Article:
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Avian Encounters

Avian Encounters

Birds are believed to have begun evolving in the Jurassic Period. Categorised as Aves, these living descendants of the dinosaurs have been gifted with remarkable physical assets, virtually all geared for survival through the mastery of the skies. This said, virtually every land habitat is vital to birds whose beaks, claws, legs, feathers and body size not only determine what they eat, but where they live and how they procreate. The subject of poetry, art and literature, they also happen to be sought after by nature photographers and Sanctuary presents here the work of one of their most ardent followers, Raj Dhage, a resident of Wai, who travels the length and breadth of Maharashtra, following the avians that define his life’s purpose.

This Striated Heron Butorides striata, was photographed at a waterfall in Soneshwar, near Wai. Its hunting strategy involves remaining stock still, then pouncing on its hapless prey. This allowed him to use a slow shutter speed to create a magical image depicting the bird and the waterworld on which it depends.

Location: Soneshwar waterfall near Wai, Maharashtra Details: Nikon D7000, Nikon - 300 mm.; ISO-100, 2 sec, f/13 Image taken: February 02, 2013; 6:42 p.m.

The Mottled Wood Owl Strix ocellata, endemic to India, had been mobbed for a full three hours by a murder of crows near the Veer dam reservoir at Wai. Displaced from its roosting site, the owl was forced to land on the grassland, thus making this image possible.

Location: Veer Dam near Wai Details: Nikon D7100, Nikon - 300 mm.; Nikon 1.4x TC, , ISO 400, 1/3200 sec, f/5.6 Image taken: March 30, 2014; 10:39 a.m.

A Steppe Eagle Aquila nipalensis caught in mid-flight near a dumping ground in Panchgani, Maharashtra. Evolutionists suggest that the dinosaurs that eventually gave rise to birds, had evolved feathers, but not flight. The downward flap of theropod arm-strokes, could conceivably have helped subdue prey, together with claws that were sported by both hands and feet. Eagles such as this probably owe their strong pectoral muscles, so vital to flapping flight, to the early use of feathered extremities as threat displays, long before flight became part of their repertoire of survival. This eagle was about to land on an electric pole from where it would be offered a vantage point to spot potential prey that would include small mammals, birds and reptiles.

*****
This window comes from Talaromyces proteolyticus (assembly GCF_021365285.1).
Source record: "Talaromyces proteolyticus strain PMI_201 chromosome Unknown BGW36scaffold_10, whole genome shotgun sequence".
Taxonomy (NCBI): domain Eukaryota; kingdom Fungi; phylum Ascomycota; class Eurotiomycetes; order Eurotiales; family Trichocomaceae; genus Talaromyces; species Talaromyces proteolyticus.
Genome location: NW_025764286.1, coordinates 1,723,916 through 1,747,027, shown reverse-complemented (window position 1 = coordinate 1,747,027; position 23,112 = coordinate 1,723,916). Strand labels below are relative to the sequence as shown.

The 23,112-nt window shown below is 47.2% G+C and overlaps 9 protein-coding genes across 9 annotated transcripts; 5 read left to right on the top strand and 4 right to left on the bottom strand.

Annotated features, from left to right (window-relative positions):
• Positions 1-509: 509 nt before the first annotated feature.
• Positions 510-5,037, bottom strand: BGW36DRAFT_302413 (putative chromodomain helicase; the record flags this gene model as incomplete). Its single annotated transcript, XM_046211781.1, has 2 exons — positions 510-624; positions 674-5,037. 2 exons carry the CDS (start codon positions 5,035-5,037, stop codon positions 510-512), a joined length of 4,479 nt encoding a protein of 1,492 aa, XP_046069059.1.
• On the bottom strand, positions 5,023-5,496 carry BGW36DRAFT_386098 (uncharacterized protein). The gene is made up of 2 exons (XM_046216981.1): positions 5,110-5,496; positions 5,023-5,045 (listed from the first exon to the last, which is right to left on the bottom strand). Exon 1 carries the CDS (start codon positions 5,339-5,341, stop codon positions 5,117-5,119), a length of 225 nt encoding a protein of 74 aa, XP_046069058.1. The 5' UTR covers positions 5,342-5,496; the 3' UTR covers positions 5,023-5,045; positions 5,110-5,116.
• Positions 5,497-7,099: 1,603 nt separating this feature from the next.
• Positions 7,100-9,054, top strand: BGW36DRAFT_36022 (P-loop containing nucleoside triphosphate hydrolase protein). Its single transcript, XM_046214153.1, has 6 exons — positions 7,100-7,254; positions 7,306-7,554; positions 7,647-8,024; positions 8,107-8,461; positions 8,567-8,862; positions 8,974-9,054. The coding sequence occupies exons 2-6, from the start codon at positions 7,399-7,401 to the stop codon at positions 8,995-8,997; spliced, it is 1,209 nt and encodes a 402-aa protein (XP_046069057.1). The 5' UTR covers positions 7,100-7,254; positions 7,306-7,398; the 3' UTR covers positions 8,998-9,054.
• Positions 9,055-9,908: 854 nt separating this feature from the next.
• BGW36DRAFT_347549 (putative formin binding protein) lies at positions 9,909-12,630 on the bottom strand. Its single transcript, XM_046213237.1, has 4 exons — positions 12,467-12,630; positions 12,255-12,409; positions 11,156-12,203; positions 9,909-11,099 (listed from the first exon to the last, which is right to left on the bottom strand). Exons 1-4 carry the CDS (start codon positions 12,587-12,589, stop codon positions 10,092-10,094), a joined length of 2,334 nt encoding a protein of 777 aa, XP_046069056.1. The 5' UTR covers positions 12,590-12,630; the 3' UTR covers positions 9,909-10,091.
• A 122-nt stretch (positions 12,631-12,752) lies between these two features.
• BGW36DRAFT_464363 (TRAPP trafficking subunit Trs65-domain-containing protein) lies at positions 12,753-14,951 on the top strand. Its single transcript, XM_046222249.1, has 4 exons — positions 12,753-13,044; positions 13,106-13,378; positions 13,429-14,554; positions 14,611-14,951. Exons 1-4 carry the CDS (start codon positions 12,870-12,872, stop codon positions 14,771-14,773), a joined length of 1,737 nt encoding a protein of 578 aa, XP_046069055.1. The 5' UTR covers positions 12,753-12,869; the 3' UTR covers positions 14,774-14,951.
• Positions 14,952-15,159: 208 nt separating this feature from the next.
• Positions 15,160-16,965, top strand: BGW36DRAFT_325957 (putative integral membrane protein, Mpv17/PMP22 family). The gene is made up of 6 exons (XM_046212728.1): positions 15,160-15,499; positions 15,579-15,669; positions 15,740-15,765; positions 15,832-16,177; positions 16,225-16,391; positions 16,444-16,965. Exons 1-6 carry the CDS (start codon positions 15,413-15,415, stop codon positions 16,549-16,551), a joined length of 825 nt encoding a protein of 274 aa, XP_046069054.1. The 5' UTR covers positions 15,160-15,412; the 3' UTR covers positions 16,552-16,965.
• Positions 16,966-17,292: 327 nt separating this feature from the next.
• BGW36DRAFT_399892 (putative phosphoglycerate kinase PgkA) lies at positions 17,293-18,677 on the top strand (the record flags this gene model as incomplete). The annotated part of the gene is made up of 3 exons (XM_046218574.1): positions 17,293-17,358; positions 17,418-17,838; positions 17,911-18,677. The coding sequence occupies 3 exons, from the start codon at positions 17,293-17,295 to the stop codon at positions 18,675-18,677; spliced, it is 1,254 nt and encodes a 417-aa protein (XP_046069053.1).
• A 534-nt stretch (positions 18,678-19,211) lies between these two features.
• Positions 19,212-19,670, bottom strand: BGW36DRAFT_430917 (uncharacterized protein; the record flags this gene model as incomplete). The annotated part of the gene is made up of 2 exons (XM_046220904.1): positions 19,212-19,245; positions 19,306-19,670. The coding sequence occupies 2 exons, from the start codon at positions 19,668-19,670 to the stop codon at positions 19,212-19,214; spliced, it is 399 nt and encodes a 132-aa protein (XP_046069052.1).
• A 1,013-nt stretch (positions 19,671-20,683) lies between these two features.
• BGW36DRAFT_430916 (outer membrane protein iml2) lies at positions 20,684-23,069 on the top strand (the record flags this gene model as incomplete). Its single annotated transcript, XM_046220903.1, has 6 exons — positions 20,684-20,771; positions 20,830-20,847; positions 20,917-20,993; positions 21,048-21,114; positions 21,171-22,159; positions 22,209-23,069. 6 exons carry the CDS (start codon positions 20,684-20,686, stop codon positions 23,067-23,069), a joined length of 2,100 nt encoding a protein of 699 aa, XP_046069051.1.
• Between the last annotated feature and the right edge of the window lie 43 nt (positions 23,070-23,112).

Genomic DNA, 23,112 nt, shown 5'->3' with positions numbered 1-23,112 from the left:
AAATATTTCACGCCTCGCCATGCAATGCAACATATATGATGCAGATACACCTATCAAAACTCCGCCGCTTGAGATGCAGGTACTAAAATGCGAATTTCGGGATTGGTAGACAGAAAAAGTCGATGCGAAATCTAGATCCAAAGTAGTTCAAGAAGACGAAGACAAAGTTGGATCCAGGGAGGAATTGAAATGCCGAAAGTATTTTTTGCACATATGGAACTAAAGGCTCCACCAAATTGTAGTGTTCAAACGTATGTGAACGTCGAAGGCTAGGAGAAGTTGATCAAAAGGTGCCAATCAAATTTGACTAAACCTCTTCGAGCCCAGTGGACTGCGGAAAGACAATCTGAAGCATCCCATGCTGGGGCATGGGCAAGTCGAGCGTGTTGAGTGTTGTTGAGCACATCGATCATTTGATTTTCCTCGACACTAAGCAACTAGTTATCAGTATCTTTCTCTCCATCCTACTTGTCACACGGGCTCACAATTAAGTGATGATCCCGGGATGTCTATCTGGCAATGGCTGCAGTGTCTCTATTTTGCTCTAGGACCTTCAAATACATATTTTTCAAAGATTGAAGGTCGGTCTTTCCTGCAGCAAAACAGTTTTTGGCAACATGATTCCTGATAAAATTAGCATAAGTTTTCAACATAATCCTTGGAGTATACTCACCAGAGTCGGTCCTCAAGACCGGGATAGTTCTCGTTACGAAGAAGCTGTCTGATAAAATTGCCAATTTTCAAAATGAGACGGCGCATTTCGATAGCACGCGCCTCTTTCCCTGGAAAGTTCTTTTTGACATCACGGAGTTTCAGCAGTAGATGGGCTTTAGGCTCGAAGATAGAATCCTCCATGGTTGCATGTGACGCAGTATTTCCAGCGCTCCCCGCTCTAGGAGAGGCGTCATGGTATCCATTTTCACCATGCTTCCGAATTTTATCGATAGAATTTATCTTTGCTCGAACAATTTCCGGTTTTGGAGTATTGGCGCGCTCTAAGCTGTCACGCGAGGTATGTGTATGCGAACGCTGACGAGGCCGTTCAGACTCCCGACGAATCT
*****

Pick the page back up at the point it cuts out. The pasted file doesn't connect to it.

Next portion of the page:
Location: Panchgani, Maharashtra Details: Nikon D90, Nikon - 300 mm., ISO-250, 1/800 sec, f/5.6 Image taken: November 22, 2012; 7:45 a.m.. n

The Common Kestrel Falco tinnunculus, also known as the European Kestrel, Eurasian Kestrel, or Old World Kestrel, is a grassland bird. This low angle was possible because the photographer lay on the grass to capture this sub-adult male that was foraging for worms. Masters of hovering flight, these efficient hunters are able to adapt their feeding strategy to take advantage of a variety of food sources including rodents, reptiles and even small birds, several of which may be killed in succession, stored in a cache and then later consumed.

Location: Veer Dam near Wai Details: Nikon D7100, Nikon - 300 mm., ISO-400, 1/6400 sec, f/4 Image taken: February 15, 2013; 4:02 p.m.

This image of Greater Flamingoes Phoenicopterus roseus and Lesser Flamingoes Phoenicopterus minor, both found in India, was nevertheless taken in Lake Nakuru, Kenya, where the sky can turn pink as thousands of the large birds take wing simultaneously. Such flocking behaviour has given rise to a sophisticated social hierarchy and is an evolutionary adaptation to counter predation threats.

Location: Lake Nukuru, Kenya Details: Nikon D7000, Nikon - 300 mm., with Nikon 1.4x TC, ISO-400, 1/2500 sec, f/5.6 Image taken: May 13, 2013; 7:15 p.m.